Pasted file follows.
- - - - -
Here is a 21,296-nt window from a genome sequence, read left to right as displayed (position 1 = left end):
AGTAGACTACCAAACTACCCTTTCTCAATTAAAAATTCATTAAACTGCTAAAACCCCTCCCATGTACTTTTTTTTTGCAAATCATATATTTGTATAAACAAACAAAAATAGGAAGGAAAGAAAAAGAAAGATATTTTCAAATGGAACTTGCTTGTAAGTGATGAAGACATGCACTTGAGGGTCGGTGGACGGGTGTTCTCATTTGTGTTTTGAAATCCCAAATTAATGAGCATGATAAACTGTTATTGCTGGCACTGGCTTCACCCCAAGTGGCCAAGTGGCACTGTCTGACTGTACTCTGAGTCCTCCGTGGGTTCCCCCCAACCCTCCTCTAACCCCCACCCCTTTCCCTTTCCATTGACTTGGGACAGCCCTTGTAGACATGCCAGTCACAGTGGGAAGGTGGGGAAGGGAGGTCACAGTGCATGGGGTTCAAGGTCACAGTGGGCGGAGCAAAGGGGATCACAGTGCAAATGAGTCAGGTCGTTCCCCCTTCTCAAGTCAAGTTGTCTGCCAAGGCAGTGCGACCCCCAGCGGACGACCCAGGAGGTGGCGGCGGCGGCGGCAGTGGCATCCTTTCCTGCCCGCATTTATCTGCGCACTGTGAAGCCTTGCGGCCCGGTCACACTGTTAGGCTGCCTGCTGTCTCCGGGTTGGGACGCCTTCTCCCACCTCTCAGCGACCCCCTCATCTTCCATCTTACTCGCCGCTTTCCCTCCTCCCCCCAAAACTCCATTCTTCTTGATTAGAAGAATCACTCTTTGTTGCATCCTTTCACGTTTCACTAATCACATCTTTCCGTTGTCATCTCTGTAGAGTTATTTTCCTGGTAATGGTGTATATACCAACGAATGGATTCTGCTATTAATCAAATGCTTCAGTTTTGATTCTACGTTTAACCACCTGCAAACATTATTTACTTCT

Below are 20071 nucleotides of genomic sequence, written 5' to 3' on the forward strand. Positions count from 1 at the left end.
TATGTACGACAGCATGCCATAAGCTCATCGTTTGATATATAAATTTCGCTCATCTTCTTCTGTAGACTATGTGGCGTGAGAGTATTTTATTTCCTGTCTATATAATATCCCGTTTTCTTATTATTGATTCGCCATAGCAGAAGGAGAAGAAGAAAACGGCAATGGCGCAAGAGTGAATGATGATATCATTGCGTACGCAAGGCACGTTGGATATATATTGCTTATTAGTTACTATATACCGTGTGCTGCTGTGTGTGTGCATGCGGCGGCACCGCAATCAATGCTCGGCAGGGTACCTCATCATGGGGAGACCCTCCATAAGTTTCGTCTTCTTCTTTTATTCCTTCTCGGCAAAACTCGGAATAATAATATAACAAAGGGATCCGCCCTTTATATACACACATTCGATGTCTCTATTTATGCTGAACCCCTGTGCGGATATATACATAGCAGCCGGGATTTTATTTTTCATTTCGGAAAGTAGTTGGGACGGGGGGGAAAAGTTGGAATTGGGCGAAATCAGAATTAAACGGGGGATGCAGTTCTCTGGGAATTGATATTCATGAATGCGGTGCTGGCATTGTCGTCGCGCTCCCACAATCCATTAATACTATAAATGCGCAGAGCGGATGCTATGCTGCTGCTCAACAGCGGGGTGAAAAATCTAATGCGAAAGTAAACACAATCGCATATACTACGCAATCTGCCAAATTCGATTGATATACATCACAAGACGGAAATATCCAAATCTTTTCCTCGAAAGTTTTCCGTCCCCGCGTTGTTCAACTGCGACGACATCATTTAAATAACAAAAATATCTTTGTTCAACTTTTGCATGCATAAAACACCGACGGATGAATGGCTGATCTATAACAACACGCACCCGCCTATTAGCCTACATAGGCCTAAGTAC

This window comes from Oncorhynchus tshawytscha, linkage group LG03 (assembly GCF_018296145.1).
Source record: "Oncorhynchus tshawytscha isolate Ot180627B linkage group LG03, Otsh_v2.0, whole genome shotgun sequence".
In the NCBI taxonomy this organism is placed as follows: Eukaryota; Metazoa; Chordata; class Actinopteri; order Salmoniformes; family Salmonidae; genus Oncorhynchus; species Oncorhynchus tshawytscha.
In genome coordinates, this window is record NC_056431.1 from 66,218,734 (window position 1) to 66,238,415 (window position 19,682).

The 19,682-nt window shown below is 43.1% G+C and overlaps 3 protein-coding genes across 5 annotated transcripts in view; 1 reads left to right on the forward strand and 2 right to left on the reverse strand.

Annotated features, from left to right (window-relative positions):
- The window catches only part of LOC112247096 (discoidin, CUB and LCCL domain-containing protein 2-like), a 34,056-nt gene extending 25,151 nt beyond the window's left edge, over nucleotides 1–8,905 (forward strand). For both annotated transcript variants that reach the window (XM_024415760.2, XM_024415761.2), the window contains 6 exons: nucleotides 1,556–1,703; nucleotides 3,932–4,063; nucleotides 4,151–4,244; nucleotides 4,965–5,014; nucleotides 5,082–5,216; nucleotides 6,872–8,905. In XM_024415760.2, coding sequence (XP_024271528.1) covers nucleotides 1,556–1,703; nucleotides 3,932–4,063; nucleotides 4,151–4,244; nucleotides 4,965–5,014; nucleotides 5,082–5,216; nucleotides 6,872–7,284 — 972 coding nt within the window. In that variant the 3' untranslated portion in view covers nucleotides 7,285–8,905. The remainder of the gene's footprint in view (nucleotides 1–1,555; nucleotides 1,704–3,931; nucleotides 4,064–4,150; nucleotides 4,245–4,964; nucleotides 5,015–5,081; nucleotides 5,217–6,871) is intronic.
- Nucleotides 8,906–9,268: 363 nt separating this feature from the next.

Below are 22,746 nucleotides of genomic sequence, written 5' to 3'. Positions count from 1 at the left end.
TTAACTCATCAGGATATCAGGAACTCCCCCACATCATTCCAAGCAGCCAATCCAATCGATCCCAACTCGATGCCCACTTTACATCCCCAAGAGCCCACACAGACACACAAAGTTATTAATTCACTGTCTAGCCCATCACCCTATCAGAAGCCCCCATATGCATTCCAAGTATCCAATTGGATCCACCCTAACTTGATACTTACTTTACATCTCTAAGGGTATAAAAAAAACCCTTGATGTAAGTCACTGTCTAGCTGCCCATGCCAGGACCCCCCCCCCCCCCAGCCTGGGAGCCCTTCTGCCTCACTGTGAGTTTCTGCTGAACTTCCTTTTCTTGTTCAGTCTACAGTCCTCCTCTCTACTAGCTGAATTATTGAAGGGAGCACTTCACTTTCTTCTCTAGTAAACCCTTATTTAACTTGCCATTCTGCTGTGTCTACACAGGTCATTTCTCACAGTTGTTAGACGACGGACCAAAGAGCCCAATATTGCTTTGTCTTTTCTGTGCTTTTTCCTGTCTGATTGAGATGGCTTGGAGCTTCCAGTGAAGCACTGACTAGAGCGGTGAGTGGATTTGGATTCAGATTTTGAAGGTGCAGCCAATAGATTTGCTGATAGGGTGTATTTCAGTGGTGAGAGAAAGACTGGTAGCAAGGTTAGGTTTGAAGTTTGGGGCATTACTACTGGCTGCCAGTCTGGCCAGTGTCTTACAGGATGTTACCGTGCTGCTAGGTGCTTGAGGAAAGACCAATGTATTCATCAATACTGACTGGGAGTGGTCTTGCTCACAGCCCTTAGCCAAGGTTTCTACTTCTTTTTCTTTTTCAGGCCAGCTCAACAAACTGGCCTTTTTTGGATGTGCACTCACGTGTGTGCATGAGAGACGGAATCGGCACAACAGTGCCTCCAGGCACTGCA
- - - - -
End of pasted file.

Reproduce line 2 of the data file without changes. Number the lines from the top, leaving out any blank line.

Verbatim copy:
AGTAGACTACCAAACTACCCTTTCTCAATTAAAAATTCATTAAACTGCTAAAACCCCTCCCATGTACTTTTTTTTTGCAAATCATATATTTGTATAAACAAACAAAAATAGGAAGGAAAGAAAAAGAAAGATATTTTCAAATGGAACTTGCTTGTAAGTGATGAAGACATGCACTTGAGGGTCGGTGGACGGGTGTTCTCATTTGTGTTTTGAAATCCCAAATTAATGAGCATGATAAACTGTTATTGCTGGCACTGGCTTCACCCCAAGTGGCCAAGTGGCACTGTCTGACTGTACTCTGAGTCCTCCGTGGGTTCCCCCCAACCCTCCTCTAACCCCCACCCCTTTCCCTTTCCATTGACTTGGGACAGCCCTTGTAGACATGCCAGTCACAGTGGGAAGGTGGGGAAGGGAGGTCACAGTGCATGGGGTTCAAGGTCACAGTGGGCGGAGCAAAGGGGATCACAGTGCAAATGAGTCAGGTCGTTCCCCCTTCTCAAGTCAAGTTGTCTGCCAAGGCAGTGCGACCCCCAGCGGACGACCCAGGAGGTGGCGGCGGCGGCGGCAGTGGCATCCTTTCCTGCCCGCATTTATCTGCGCACTGTGAAGCCTTGCGGCCCGGTCACACTGTTAGGCTGCCTGCTGTCTCCGGGTTGGGACGCCTTCTCCCACCTCTCAGCGACCCCCTCATCTTCCATCTTACTCGCCGCTTTCCCTCCTCCCCCCAAAACTCCATTCTTCTTGATTAGAAGAATCACTCTTTGTTGCATCCTTTCACGTTTCACTAATCACATCTTTCCGTTGTCATCTCTGTAGAGTTATTTTCCTGGTAATGGTGTATATACCAACGAATGGATTCTGCTATTAATCAAATGCTTCAGTTTTGATTCTACGTTTAACCACCTGCAAACATTATTTACTTCT